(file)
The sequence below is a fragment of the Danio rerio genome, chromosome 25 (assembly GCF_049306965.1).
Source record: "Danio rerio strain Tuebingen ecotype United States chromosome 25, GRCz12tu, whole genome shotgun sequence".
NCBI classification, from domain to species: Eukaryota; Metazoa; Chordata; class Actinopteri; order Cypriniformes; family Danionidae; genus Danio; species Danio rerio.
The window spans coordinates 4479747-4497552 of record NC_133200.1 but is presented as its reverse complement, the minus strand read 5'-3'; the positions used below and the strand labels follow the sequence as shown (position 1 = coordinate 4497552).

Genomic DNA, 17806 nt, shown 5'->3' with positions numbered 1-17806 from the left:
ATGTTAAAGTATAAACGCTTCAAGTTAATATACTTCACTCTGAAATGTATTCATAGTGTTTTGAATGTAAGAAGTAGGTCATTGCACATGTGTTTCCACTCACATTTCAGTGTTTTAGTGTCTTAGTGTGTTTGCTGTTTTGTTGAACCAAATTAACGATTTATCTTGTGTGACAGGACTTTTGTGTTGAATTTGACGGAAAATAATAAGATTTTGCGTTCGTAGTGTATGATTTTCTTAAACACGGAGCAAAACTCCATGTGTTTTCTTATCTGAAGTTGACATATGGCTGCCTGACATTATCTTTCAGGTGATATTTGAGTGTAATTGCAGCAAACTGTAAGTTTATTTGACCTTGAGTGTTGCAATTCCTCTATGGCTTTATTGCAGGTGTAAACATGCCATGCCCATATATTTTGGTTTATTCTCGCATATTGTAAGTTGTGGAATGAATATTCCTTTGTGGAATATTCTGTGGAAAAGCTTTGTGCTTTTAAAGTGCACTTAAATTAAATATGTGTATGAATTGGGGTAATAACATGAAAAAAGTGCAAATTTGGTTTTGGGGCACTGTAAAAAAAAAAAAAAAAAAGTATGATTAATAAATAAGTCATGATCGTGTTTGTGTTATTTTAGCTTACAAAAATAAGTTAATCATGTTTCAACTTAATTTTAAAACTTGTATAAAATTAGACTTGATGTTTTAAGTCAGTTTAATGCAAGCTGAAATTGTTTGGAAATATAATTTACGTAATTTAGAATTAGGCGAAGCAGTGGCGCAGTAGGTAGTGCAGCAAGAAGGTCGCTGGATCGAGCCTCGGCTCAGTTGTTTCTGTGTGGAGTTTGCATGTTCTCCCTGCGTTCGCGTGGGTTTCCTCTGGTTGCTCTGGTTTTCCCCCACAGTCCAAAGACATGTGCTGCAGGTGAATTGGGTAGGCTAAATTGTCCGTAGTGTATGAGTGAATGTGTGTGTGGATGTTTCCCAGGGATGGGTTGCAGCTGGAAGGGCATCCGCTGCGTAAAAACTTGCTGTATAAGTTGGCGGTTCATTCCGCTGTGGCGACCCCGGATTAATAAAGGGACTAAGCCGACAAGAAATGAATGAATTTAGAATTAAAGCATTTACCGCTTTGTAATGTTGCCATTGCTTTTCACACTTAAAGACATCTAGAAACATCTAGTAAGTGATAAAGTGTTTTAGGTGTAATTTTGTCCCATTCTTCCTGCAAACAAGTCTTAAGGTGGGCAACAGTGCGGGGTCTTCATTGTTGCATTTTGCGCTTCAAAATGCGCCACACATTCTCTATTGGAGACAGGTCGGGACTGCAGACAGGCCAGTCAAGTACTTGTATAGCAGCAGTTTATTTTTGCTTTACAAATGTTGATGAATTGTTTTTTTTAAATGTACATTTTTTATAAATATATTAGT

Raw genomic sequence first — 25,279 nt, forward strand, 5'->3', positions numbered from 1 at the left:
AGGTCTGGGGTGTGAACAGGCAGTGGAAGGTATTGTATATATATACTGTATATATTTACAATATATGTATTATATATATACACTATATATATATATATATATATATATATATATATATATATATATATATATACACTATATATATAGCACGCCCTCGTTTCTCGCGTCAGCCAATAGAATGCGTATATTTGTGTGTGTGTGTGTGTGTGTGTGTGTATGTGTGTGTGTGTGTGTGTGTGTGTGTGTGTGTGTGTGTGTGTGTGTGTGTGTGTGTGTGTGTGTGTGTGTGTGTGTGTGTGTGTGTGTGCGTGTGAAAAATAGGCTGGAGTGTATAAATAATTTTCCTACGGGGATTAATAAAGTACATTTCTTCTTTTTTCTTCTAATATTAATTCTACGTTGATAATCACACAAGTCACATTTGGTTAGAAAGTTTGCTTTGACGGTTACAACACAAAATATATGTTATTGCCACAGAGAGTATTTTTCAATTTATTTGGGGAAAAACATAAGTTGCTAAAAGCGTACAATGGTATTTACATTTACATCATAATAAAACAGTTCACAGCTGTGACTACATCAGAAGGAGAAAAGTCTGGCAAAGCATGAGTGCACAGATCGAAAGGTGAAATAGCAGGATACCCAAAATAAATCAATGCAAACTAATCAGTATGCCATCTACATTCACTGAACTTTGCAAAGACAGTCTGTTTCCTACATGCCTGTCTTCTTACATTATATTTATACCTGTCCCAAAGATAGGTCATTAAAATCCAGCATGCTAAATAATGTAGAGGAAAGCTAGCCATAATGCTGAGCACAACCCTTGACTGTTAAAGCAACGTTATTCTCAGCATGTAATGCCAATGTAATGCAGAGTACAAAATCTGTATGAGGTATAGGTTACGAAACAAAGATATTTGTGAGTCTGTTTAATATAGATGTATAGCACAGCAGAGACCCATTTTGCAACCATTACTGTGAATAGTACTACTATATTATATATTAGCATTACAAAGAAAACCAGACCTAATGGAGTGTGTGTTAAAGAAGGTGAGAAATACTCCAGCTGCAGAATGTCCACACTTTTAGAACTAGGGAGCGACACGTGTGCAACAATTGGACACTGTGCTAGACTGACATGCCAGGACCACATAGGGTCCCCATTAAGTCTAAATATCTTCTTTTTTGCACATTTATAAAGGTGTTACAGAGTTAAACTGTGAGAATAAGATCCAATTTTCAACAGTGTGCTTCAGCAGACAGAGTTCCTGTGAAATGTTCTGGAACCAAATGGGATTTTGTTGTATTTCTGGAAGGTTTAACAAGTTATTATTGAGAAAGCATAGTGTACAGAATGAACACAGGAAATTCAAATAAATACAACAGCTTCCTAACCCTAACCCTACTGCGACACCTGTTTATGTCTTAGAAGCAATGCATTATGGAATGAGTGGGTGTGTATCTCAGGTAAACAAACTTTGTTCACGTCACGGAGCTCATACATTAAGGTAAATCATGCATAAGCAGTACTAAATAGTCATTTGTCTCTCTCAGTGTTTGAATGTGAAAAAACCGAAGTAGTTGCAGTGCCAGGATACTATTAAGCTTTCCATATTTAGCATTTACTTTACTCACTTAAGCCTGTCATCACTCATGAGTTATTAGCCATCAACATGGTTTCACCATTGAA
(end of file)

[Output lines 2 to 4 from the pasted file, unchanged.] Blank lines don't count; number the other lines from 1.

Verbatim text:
Source record: "Danio rerio strain Tuebingen ecotype United States chromosome 25, GRCz12tu, whole genome shotgun sequence".
NCBI classification, from domain to species: Eukaryota; Metazoa; Chordata; class Actinopteri; order Cypriniformes; family Danionidae; genus Danio; species Danio rerio.
The window spans coordinates 4479747-4497552 of record NC_133200.1 but is presented as its reverse complement, the minus strand read 5'-3'; the positions used below and the strand labels follow the sequence as shown (position 1 = coordinate 4497552).